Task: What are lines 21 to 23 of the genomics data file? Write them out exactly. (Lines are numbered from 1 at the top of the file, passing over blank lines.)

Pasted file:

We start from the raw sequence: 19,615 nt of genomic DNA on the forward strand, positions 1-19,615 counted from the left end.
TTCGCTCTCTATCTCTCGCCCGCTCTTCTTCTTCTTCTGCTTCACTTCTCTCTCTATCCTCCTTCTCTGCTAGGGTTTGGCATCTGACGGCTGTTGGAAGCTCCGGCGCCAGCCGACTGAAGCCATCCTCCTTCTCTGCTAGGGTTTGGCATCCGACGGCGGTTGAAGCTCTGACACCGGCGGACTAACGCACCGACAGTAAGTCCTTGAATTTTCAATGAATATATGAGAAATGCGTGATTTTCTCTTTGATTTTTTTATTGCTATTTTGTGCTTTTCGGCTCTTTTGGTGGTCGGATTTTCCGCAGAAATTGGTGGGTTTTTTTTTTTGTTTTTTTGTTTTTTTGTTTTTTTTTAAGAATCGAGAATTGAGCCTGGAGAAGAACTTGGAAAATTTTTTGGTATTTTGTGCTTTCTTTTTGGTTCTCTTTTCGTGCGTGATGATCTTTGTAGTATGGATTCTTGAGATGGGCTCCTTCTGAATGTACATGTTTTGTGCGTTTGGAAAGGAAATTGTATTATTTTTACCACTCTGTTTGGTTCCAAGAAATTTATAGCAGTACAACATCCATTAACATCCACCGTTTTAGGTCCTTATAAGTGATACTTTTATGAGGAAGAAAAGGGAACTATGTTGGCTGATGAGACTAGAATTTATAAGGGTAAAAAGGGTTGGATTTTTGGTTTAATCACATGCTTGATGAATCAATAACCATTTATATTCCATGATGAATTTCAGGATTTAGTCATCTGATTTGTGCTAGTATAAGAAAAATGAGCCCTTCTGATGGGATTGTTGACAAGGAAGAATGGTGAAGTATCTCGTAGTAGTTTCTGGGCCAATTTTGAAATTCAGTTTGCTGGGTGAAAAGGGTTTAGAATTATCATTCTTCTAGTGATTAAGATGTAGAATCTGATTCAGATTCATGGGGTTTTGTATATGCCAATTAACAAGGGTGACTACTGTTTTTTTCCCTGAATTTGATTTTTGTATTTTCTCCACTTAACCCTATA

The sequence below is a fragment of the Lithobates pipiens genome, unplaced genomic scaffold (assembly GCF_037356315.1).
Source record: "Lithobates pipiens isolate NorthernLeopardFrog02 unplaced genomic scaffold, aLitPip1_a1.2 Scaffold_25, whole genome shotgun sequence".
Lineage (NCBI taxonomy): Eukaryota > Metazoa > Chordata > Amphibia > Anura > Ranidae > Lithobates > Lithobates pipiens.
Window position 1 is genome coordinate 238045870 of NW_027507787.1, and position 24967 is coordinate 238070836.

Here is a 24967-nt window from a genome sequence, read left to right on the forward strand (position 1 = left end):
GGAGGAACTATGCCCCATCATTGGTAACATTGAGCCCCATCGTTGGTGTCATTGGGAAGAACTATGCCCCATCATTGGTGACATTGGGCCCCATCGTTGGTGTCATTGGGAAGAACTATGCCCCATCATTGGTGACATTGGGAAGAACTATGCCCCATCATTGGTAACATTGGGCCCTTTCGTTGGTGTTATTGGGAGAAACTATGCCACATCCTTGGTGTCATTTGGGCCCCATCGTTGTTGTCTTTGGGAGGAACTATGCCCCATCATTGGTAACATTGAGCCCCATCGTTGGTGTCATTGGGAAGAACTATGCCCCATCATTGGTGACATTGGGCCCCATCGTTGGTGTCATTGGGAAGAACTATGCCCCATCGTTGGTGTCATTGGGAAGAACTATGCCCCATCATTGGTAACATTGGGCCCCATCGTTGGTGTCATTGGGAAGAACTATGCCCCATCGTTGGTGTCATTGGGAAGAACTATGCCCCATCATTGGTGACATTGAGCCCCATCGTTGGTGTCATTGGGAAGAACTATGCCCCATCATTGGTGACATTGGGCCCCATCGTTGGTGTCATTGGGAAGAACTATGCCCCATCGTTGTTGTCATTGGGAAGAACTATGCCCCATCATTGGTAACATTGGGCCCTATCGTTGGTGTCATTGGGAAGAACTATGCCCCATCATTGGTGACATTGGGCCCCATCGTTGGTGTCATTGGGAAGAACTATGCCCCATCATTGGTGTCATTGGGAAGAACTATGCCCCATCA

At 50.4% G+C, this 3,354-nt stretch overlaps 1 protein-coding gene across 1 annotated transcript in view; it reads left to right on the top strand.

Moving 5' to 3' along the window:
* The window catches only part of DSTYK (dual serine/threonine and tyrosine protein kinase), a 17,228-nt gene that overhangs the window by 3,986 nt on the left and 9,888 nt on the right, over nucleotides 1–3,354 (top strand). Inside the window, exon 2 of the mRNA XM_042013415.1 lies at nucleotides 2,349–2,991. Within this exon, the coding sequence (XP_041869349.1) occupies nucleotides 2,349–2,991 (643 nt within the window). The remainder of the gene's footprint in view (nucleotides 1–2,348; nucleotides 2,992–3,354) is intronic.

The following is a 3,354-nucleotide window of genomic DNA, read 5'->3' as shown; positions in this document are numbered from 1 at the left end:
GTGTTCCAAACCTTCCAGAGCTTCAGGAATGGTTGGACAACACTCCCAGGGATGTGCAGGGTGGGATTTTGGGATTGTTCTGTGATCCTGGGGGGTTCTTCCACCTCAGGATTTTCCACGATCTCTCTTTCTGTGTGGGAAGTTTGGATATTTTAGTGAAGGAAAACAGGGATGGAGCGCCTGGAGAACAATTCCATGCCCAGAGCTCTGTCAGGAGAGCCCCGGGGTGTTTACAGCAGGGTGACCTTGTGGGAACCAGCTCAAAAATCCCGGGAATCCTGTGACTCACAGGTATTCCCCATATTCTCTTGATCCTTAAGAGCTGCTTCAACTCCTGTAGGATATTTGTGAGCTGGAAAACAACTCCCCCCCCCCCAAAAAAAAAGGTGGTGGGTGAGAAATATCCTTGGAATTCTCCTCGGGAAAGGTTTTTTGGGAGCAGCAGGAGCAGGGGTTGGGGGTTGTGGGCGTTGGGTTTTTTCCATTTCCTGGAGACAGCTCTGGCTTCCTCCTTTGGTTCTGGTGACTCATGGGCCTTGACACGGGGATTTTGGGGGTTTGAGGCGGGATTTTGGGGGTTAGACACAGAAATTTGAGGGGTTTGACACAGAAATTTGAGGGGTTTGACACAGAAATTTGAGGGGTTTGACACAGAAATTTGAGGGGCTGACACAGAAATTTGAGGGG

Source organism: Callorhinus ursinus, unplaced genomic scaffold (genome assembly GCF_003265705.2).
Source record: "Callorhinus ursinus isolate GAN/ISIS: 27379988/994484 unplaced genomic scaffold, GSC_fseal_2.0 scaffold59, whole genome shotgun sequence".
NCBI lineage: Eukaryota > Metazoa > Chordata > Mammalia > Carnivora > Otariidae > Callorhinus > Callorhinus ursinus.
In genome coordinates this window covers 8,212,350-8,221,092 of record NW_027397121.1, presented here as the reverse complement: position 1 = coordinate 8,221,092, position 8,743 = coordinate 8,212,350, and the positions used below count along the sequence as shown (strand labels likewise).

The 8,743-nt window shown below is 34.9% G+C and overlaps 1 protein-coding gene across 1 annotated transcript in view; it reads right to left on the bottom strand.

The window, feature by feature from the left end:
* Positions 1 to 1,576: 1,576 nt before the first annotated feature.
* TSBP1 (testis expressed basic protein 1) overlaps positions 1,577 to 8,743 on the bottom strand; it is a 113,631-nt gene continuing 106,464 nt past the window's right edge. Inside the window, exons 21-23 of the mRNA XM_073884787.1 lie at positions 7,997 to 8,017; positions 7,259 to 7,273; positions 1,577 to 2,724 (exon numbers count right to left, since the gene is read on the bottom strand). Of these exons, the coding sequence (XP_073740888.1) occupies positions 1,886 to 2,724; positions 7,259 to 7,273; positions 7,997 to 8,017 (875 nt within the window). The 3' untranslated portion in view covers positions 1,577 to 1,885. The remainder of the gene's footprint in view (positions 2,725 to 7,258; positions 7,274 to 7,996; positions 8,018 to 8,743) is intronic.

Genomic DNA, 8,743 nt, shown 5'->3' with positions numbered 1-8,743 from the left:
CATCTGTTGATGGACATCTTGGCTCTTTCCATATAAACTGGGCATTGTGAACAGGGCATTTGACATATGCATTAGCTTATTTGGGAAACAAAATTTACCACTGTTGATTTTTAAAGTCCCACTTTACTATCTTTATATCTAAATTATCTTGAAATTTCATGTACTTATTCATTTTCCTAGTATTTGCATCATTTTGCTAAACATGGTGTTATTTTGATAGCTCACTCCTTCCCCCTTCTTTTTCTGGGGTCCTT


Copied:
* TSBP1 (testis expressed basic protein 1) overlaps positions 1,577 to 8,743 on the bottom strand; it is a 113,631-nt gene continuing 106,464 nt past the window's right edge. Inside the window, exons 21-23 of the mRNA XM_073884787.1 lie at positions 7,997 to 8,017; positions 7,259 to 7,273; positions 1,577 to 2,724 (exon numbers count right to left, since the gene is read on the bottom strand). Of these exons, the coding sequence (XP_073740888.1) occupies positions 1,886 to 2,724; positions 7,259 to 7,273; positions 7,997 to 8,017 (875 nt within the window). The 3' untranslated portion in view covers positions 1,577 to 1,885. The remainder of the gene's footprint in view (positions 2,725 to 7,258; positions 7,274 to 7,996; positions 8,018 to 8,743) is intronic.

Genomic DNA, 8,743 nt, shown 5'->3' with positions numbered 1-8,743 from the left:
CATCTGTTGATGGACATCTTGGCTCTTTCCATATAAACTGGGCATTGTGAACAGGGCATTTGACATATGCATTAGCTTATTTGGGAAACAAAATTTACCACTGTTGATTTTTAAAGTCCCACTTTACTATCTTTATATCTAAATTATCTTGAAATTTCATGTACTTATTCATTTTCCTAGTATTTGCATCATTTTGCTAAACATGGTGTTATTTTGATAGCTCACTCCTTCCCCCTTCTTTTTCTGGGGTCCTT